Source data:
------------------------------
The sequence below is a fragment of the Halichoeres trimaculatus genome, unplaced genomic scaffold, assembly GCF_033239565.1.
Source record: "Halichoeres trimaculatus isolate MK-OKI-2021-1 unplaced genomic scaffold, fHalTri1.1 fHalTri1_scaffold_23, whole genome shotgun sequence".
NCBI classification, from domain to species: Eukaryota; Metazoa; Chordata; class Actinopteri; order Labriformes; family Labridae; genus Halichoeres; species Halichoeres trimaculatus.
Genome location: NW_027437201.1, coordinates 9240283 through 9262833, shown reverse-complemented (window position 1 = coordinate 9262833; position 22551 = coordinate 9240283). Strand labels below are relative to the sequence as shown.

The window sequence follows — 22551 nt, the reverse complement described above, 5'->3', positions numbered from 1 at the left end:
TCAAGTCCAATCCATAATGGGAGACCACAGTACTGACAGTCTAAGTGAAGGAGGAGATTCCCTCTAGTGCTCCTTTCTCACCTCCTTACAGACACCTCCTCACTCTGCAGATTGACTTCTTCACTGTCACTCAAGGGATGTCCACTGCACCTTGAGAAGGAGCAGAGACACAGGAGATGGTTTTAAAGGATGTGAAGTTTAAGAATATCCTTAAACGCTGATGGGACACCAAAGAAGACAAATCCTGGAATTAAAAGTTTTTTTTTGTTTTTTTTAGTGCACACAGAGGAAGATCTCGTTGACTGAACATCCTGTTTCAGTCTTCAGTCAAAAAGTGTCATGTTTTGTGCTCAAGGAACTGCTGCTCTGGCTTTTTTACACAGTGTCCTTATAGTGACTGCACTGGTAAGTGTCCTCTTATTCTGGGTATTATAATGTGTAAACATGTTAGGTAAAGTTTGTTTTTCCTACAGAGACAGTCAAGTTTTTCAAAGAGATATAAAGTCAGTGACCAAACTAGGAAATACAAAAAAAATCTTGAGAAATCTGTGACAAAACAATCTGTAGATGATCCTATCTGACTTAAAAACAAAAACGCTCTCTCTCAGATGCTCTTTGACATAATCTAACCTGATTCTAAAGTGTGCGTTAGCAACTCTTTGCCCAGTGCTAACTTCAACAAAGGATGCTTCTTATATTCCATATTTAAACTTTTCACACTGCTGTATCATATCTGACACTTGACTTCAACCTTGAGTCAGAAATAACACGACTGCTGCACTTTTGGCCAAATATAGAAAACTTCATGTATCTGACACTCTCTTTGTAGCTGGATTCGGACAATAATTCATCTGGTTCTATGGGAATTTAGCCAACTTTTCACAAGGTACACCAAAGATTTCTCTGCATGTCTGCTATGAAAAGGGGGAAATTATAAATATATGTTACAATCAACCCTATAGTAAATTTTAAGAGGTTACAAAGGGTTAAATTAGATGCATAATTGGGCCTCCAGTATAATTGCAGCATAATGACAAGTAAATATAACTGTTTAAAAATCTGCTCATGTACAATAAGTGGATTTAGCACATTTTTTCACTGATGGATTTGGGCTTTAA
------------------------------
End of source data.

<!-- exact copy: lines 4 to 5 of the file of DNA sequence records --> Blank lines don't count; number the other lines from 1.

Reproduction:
Genome location: NW_027437201.1, coordinates 9240283 through 9262833, shown reverse-complemented (window position 1 = coordinate 9262833; position 22551 = coordinate 9240283). Strand labels below are relative to the sequence as shown.

The window sequence follows — 22551 nt, the reverse complement described above, 5'->3', positions numbered from 1 at the left end: